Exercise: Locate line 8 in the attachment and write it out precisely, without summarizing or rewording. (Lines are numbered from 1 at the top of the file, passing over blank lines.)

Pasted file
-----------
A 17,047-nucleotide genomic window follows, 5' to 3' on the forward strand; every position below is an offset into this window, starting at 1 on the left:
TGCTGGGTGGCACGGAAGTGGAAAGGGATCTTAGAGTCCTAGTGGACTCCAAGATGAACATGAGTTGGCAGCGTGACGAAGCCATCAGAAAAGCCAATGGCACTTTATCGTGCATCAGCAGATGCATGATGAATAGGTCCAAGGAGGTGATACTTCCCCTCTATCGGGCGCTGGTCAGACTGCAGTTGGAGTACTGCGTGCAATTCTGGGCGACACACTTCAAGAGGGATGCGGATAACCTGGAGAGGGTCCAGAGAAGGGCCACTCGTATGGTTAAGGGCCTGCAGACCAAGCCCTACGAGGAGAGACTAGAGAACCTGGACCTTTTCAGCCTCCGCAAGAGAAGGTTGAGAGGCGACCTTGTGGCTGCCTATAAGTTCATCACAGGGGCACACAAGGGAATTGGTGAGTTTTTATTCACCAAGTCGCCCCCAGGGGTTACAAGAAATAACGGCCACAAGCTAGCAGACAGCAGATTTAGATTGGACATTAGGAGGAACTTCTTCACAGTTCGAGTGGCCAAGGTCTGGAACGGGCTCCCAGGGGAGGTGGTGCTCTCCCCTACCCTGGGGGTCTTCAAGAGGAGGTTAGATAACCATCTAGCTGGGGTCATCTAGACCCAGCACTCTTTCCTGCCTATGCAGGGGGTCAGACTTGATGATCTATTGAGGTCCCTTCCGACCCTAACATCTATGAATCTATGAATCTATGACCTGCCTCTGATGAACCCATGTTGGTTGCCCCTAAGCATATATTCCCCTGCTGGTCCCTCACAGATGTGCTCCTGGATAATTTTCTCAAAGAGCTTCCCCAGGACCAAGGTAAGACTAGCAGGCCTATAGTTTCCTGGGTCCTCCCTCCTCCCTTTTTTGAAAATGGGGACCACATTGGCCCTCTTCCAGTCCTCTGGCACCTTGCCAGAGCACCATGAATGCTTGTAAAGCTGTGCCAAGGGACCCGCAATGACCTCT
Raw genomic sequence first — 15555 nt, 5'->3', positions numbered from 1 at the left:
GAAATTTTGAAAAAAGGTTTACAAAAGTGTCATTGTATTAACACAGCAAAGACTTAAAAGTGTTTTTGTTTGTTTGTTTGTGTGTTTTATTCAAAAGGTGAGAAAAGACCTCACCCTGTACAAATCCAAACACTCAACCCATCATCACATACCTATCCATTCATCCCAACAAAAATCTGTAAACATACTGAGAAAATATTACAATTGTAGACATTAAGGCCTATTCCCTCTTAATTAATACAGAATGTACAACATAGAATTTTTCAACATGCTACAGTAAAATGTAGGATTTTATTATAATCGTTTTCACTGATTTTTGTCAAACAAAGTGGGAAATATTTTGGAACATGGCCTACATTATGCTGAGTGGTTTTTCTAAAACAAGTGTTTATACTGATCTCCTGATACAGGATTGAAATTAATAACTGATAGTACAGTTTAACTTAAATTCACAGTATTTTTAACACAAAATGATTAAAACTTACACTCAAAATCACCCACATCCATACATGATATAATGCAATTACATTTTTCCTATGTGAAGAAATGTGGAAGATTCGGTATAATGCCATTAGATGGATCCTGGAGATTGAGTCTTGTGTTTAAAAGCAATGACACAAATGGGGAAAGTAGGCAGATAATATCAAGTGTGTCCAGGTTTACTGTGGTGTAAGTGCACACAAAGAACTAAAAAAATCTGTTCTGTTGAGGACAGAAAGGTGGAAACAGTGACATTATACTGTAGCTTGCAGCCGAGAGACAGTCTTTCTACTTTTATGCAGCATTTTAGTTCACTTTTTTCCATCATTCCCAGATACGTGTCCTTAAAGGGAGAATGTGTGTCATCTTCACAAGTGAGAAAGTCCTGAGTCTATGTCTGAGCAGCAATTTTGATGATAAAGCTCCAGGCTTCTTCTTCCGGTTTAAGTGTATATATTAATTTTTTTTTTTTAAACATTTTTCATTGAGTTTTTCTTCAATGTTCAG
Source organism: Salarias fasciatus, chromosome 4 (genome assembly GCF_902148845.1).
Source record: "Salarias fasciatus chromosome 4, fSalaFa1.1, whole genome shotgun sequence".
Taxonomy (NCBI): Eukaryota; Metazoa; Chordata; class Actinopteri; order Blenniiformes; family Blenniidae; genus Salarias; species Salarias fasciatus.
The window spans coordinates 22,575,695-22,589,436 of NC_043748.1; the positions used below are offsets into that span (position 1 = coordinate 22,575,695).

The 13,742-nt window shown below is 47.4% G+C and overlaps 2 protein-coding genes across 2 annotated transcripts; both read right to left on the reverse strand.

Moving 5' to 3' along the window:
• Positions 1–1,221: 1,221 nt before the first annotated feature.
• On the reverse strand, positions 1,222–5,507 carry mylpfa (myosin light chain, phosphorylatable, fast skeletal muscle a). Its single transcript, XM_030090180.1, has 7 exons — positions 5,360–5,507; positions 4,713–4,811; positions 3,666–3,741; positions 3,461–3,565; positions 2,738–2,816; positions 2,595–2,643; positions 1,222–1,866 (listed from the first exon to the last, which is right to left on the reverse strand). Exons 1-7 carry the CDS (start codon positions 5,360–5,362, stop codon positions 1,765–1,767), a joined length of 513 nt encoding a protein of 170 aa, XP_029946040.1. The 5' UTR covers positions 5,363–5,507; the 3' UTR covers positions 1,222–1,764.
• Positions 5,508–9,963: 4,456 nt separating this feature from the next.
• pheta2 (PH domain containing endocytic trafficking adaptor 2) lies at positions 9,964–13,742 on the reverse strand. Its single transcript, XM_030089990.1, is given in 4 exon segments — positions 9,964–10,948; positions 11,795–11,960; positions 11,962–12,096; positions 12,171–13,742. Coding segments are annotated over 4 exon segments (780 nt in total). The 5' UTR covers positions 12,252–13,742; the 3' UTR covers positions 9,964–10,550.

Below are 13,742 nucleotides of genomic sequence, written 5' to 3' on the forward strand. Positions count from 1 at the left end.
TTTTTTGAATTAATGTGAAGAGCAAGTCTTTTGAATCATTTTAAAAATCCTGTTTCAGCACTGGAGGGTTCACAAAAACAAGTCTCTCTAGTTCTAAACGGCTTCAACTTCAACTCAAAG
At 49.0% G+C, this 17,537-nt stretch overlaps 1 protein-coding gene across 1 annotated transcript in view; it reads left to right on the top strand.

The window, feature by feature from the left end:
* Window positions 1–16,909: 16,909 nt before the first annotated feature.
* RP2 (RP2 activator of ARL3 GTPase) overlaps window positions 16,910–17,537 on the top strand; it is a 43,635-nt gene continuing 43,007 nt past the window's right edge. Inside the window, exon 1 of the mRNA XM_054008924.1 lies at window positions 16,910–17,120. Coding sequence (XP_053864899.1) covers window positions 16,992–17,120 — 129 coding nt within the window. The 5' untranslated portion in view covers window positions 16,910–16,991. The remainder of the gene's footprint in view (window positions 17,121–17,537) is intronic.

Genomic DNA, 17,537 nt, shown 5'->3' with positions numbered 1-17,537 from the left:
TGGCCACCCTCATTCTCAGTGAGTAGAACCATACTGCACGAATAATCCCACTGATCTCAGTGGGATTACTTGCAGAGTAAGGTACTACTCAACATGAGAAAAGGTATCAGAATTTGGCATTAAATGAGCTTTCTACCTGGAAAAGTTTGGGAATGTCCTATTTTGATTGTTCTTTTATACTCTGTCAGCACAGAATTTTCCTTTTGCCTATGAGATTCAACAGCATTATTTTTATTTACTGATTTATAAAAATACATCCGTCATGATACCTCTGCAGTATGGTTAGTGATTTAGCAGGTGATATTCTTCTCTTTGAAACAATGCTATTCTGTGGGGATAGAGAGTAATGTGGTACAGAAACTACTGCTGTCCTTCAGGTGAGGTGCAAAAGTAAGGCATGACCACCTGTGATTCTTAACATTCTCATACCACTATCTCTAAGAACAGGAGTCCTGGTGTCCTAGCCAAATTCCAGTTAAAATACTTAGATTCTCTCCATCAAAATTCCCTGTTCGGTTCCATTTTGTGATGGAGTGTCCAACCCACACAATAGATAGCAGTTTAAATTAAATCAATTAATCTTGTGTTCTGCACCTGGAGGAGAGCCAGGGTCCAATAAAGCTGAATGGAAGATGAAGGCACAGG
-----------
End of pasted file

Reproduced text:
The window spans coordinates 22,575,695-22,589,436 of NC_043748.1; the positions used below are offsets into that span (position 1 = coordinate 22,575,695).